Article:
In the present study liposomes were used to complex with DNA to transfer a recombinant gene into cells in vivo. The method utilising plasmid DNA transfer by lipofection appears to be simple, safe, and non-toxic to the animals. The use of cationic liposome formulation for gene transfer has been introduced by Felgner et al.21 Cationic liposomes are complexed to negatively charged, naked DNA by mixing liposomes and DNA. The resulting complexes have a net positive charge. Liposomes interact with the cell surface, allowing the DNA to traverse the plasma membrane of target cells. The DNA is subsequently transferred to the nucleus to direct transcription through incompletely defined mechanisms.24 Cationic liposomal delivery has several features. Firstly, it is a very simple procedure and almost 100% of the DNA is in the complexes.27 There is theoretically no limitation to the size of the DNA. Many different cell types can be transfected, although some cell types might transfect better than others.25 A major advantage is the lack of immunogenicity of liposomes which allows safe and repetitive application in vivo.28 ,29 Furthermore cationic liposomes can be significantly inactivated by serum.30 Several features of liposome mediated gene transfer facilitate its application to direct gene transfer in vivo. Unlike viral vectors, there are few constraints on vector size or transcriptional signals, and a variety of tissue specific enhancer/promoter elements may be used.

The in vivo behaviour of cationic liposomes complexed to DNA was tested after direct injection intravenously or directly into tumours.19 ,20 ,31-33 After intravenous injection of the DNA-liposome complexes the transgene was localised mainly to the lung and heart and occasionally to the kidney.32 In another study DNA-liposome complexes have been intravenously administered and efficiently transfected in virtually all tissues.33 After intratumoural injections DNA was detectable only within the tumour and not in all other tissues tested.19 ,32 Most importantly, no harmful effects were observed using clinical biochemical assays and histological examinations, including examinations for inflammation. No DNA was localised to gonadal tissues.32

Studies which have investigated the feasibility of delivering recombinant genes to the gastrointestinal tract are very limited.34 Most studies have focused on gene transfer into the liver; however, there are some reports dealing with liposome mediated gene transfer into the colon.28 ,29 To our knowledge gene transfer to the oesophagus has not been studied before.

Although the present model of gene delivery into the oesophagus may be useful both for the study of gene expression in vivo and for the development of gene therapies for various diseases, there are potential problems with the model that merit consideration. Firstly, the level of gene transfer was a substantial variable both in the balloon as well as in the injection technique. The number of β-galactosidase positive cells varied widely. One likely cause for the observed range of gene transfer efficiencies using the luminal application route is variability in the degree of rupture of the keratin layer in the rat oesophagus. Little or no transfection occurs when the keratin layer is intact. Rupture of the keratinised epithelium was not uniform. Efforts to improve the uniformity of disrupting or methods to permeabilise the keratin layer may prove helpful in decreasing experimental variability. A potential difficulty of injecting DNA-liposomes is the observed inflammation which may result from exposure of cells to liposomes. Cytopathogenicity has been reported after exposure of cells to high concentrations of liposomes.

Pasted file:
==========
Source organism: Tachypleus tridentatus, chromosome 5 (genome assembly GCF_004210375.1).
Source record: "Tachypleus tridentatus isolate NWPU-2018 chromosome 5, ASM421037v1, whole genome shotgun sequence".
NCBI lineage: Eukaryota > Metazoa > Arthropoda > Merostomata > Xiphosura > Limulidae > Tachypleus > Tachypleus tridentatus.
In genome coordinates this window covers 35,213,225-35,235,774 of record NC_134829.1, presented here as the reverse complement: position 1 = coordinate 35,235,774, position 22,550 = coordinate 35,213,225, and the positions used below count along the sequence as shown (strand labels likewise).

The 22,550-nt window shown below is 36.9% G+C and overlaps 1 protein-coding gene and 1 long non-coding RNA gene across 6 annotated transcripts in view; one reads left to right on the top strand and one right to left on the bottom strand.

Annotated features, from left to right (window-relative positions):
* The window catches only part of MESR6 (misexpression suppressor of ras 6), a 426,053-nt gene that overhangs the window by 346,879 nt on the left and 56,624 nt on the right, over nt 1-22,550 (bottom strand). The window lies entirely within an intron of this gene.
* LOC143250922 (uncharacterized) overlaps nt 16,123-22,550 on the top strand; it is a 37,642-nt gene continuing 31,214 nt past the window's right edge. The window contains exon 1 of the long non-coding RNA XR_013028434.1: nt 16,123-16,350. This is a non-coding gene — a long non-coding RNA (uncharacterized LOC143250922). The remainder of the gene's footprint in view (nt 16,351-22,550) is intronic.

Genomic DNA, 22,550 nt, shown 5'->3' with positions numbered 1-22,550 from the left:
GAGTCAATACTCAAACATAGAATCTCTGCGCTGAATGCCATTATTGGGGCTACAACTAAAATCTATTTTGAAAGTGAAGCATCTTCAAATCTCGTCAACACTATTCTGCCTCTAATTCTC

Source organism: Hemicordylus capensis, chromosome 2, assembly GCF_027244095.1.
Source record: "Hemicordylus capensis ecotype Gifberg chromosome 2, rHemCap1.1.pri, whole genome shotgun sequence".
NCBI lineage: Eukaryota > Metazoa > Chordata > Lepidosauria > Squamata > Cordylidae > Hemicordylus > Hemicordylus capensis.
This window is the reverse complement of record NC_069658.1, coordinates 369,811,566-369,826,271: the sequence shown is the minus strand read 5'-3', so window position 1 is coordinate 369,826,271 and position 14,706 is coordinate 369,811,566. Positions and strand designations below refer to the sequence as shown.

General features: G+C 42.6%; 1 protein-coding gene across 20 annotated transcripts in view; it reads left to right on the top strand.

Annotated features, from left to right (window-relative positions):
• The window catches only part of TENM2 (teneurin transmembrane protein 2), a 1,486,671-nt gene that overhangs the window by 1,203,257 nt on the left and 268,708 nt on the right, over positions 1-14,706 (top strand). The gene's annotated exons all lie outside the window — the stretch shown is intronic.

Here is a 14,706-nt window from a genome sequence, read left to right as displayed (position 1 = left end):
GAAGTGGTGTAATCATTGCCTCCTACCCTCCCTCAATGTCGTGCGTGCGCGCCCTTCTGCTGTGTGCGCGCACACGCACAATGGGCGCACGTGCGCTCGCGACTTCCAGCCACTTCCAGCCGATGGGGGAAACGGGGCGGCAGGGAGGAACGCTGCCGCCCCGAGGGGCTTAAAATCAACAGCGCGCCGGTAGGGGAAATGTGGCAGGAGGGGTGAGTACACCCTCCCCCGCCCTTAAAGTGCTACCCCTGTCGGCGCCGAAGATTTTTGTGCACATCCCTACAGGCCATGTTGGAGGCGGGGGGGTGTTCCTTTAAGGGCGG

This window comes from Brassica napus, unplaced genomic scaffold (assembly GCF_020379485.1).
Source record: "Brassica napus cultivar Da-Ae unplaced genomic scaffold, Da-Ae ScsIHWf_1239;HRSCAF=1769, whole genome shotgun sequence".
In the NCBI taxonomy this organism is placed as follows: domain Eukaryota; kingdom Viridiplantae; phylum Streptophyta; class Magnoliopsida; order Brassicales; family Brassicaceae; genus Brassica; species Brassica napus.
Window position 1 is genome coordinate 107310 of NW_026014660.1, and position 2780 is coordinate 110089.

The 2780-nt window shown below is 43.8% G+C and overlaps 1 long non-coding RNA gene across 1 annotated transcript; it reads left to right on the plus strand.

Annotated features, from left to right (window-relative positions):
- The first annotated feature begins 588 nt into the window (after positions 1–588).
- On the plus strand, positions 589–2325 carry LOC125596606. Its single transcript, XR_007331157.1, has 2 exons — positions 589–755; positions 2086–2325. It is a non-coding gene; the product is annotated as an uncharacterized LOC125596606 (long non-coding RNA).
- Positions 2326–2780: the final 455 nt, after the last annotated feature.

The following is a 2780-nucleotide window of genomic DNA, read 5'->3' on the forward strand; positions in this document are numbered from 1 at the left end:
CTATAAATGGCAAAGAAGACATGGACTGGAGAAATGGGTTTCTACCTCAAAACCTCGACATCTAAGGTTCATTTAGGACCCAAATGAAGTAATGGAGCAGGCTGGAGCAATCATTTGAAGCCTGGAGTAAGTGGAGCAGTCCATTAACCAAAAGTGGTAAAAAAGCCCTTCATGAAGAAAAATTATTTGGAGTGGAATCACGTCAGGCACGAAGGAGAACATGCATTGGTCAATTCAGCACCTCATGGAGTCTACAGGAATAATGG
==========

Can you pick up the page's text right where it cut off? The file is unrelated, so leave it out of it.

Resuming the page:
However, this technique represents a novel approach to the study of gastrointestinal biology. Genes expressed in different gastrointestinal tissues can produce local effects by their ability to influence the function and integrity of cells. Using this technique it will now be feasible to test different non-viral and viral transfer systems to overexpress different genes in the oesophageal wall without the need to introduce transgenes into the germline of animals. This offers the possibility of achieving specific expression at anatomically localised sites even when tissue specific promoters or enhancers are not available. If cell type specific promoters are available, it might be feasible to transduce specific cell lineages in a given tissue. In terms of tumour therapy, tumour specific promoters could be used to express genes in tumour cells.

A future prospect of this technique will certainly be the development of new treatments for malignancies of the oesophagus. Despite the increasing understanding of the molecular basis of oesophageal cancer, this malignancy remains resistant to established traditional forms of treatment. Hopefully, advances in gene therapy techniques including genetic immunomodulation, vaccination, inhibition of mitogenic signal transduction pathways, and suicide genes will improve the prospects for the treatment of oesophageal cancer through delivery of recombinant genes in vivo.

In summary, our data have shown that recombinant gene expression can be achieved by liposome mediated gene transfer in the oesophageal wall. Gene expression was observed in different cell types located throughout the oesophageal wall. Although direct gene transfer technology is still in its infancy, expanding laboratory efforts and the lack of toxicity of this form of treatment suggest that it will become increasingly useful for the genetic treatment of oesophageal disease.


The authors wish to thank E Wolff and G Leiacker for their expert technical assistance, and M M Lerch for critical reading of the manuscript. This work was supported by SANDOZ-STIFTUNG für Therapeutische Forschung. Part of this work was presented to the Americal Gastroenterological Association at the Digestive Disease Week, San Diego, 1995.